Brain Health: 5 ways to improve brain health

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When it comes to keeping healthy and fit, living a mentally active life is as important as regular physical exercise. Although it has been overlooked, keeping your brain healthy and young is just as vital as keeping your heart healthy.

There are many ways to ensure that you can enhance your brain health and you can do this with various activities however, the activities with the most impact are those that require you to work beyond what is easy and comfortable. Playing cards and watching a documentary on Netflix more than likely will not be enough. If it’s too easy, it’s not helping you.


Here are 10 ways you can maintain your brain health

1. Keep learning

A higher level of education is associated with better mental functioning in old age. Experts think that advanced education may help keep memory strong by getting a person into the habit of being mentally active. Challenging your brain with mental exercise is believed to activate processes that help maintain individual brain cells and stimulate communication among them. Many people have jobs that keep them mentally active, but pursuing a hobby, learning a new skill, or volunteering for a project at work that involves a skill you don't usually use can function the same way and help improve memory.


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2. Use all your senses

The more senses you use in learning something, the more of your brain that will be involved in retaining the memory. In one study, adults were shown a series of emotionally neutral images, each presented along with a smell. They were not asked to remember what they saw. Later, they were shown a set of images, this time without odors, and asked to indicate which they'd seen before. They had excellent recall for all odor-paired pictures, and especially for those associated with pleasant smells. Brain imaging indicated that the piriform cortex, the main odor-processing region of the brain, became active when people saw objects originally paired with odors, even though the smells were no longer present and the subjects hadn't tried to remember them. So, challenge all your senses as you venture into the unfamiliar.

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2. Get physical exercise

Research shows that using your muscles also helps your mind. Exercise also spurs the development of new nerve cells and increases the connections between brain cells (synapses). This results in brains that are more efficient, plastic, and adaptive, which translates into better performance in aging animals. Exercise also lowers blood pressure, improves cholesterol levels, helps blood sugar balance and reduces mental stress, all of which can help your brain as well as your heart.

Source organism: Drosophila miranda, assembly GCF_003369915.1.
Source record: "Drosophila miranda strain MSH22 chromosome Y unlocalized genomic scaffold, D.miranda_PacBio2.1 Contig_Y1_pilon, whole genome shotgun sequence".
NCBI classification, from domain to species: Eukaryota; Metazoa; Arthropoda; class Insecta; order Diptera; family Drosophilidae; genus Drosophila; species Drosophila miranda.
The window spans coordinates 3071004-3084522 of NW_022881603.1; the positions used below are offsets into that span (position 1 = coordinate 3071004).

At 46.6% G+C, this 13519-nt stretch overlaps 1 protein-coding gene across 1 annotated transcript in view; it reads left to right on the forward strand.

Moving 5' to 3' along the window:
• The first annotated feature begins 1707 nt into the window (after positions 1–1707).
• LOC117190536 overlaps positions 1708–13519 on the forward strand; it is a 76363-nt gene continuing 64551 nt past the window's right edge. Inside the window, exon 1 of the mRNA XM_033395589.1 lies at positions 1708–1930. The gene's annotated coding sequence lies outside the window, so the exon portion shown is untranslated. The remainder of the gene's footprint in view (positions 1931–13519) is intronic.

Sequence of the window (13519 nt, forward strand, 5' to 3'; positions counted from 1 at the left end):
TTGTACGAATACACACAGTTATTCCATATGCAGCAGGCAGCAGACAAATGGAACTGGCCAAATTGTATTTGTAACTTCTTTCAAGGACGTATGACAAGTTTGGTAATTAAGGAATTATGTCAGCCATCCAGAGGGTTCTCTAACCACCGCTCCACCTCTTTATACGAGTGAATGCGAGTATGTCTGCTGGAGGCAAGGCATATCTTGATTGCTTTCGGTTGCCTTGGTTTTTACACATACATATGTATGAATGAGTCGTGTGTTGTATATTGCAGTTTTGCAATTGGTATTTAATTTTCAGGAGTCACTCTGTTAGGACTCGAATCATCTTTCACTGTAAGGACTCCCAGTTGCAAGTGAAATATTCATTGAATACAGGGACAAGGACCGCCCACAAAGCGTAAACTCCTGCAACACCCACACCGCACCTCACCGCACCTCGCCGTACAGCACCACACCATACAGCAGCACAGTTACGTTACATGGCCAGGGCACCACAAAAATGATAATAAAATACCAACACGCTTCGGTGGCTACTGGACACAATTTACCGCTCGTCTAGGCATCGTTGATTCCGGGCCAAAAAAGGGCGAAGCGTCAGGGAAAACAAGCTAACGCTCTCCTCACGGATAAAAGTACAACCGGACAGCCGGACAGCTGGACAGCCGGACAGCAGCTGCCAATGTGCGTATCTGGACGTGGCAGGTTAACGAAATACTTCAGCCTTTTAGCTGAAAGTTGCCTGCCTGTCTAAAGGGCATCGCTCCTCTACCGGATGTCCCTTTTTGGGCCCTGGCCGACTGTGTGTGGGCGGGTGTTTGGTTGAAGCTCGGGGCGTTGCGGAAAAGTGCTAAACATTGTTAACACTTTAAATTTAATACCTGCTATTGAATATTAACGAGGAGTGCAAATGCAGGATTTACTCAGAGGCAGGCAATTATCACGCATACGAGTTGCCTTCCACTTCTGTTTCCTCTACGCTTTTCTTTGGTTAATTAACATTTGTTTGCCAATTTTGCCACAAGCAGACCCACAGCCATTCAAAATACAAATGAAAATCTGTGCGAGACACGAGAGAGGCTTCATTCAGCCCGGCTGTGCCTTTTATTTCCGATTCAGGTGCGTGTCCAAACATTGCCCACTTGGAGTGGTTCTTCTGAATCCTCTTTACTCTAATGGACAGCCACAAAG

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3. Socialize

People with strong social ties to friends, family, and their community have been shown to be happier and live longer than people without those ties. Furthermore, people who are lacking social connections are at a higher risk for developing depression, anxiety, and cognitive decline over time.

If you feel like you may already struggle with depression, anxiety, or another mental health condition, make it a priority to seek help. Some studies have found links between mental health and brain health, so it’s important to make your mental health a priority too.

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4. Feed your brain

The brain requires certain nutrients to stay healthy. Omega-3 fatty acids, for example, help build and repair brain cells, and antioxidants reduce cellular stress and inflammation, which are linked to brain aging and neurodegenerative disorders, such as Alzheimer's disease.

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You can find out more about the best foods for your brain by clicking here

5. Get Quality Sleep

The brain does not shut off when we are asleep. There is a lot of work going on while you sleep and much of it involves consolidating the learning that took place during the day. Psychologists have long understood that our dreams, for example, are really just a reflection of all the work our brains are doing trying to make sense of all the information we have been taking in but have not yet fully interpreted and made sense of. So, if this is true, you really can solve problems and make of sense of things by “sleeping on it.” On the other hand, if you do not sleep properly, you can lose the benefit of your learning experiences. You also will not learn as well the following day. Adults need between seven and nine hours of sleep each night to benefit fully and perform at their cognitive peak each day. However, this method of keeping your mind sharp only makes number seven because there are now some scientific doubts about the importance of what is known as “sleep consolidation”.

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Monica O’Neill

Marketing Manager

monica.oneill@kareplan.ie

01 8511411